Musical journey leads to OAM

Linsey Pollak.

By Margaret Maccoll

When your day job is something you love to do, being awarded an OAM in the Queen’s Birthday Honours List for it is just icing on the cake.

“Oh well, wow, thanks,” was Linsey Pollak’s reaction to this week being listed to receive a Medal of the Order of Australia for service to the performing arts and to music.

“It’s a great honour. It’s nice to be acknowledged for what one does,” he said.

For 50 years the long term Kin Kin resident, who now resides in Maleny, has delighted audiences with his musical instruments made from found objects such as his carrot clarinet or watering can clarinet, his incredible talent and his extensive list of community music projects.

Linsey Pollak is well known across Australia as a musician, instrument maker, composer, musical director and community music facilitator.

He has toured his solo shows across Europe, Canada and Asia since 1996.

He established The Multicultural Arts Centre of WA and has co-ordinated five Cross-cultural Music Ensembles in three different States. He has performed at most major festivals around Australia and recorded 34 albums (solo and with various groups). He has devised many large festival pieces such as BimBamBoo! (Woodford and Brisbane Festivals), Sound Forest (Qld Music Festival) and The Dream of Zedkat Nabu (APRA Performance of the Year in Qld 2013).

Linsey views his life as a series of random opportunities that “grabbed him“ as he stumbled along his journey.

“At the time I wasn’t even aware of making the choices that have had huge impacts on my path,” he said. “It feels as though I’ve sort of improvised my way through life and in many ways that is how I approach the music that I make.”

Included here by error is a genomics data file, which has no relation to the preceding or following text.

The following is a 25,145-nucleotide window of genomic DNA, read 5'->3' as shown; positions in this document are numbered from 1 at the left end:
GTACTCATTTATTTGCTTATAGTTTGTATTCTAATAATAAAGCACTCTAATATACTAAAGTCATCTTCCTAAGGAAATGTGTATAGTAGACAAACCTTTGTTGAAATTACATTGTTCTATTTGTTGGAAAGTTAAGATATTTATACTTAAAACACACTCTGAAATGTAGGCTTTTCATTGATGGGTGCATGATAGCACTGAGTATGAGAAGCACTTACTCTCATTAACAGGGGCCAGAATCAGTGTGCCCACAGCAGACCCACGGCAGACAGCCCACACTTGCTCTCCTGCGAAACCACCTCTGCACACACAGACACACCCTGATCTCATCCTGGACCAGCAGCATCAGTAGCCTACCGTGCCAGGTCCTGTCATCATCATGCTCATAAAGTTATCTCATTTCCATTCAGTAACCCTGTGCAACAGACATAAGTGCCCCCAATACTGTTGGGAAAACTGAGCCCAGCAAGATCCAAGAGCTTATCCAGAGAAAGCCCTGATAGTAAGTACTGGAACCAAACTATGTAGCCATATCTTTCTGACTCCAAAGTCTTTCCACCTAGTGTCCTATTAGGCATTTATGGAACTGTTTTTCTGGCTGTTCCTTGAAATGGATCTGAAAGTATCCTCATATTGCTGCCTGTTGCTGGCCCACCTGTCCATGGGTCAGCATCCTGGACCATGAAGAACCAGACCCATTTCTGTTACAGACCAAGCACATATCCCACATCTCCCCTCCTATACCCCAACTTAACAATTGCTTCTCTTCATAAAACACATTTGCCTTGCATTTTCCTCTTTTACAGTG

His musical journey began as a 19-year-old when he took a gap year before beginning a science degree (still deferred) and found a bamboo grove which inspired the creation of his first musical instrument – a bamboo flute.

He discovered Macedonian Folk Dance from an album in a friend’s collection that began his love affair with the gaida (Macedonian bagpipe). On a trip to London he came across a band of Macedonian folk musicians missing a gaida player so he filled the spot, before travelling to Macedonia and finding a gaida teacher to hone his skills.

His association with Macedonian music led him, back in Australia, to eventually establish The Multicultural Arts Centre of WA.

Hi knack for making instruments and his use of technology led him to create travelling shows and community projects.

While living in Kin Kin Linsey started to focus on the use of the percussion instrument, Marimbas in community music workshops. This led on to The Big Marimba, a community music project that involved 400 people making a 320 metre long marimba that stretched across the Brisbane River.

The journey continues for Linsey, even during COVID when musicians felt the impact of isolation and the few gigs that were available were online, he saw it as an opportunity to be more creative.Linsey used his time to create 30 tracks and raise money for Oxfam.

In a collaboration with singer Lizzie O’Keefe, the performance combines the human voice with the sounds of endangered animals as a way of honouring ecosystems and species, gone and going.

He’s played and recorded music with birds in the local rainforest and put more time into making instruments, where it all began.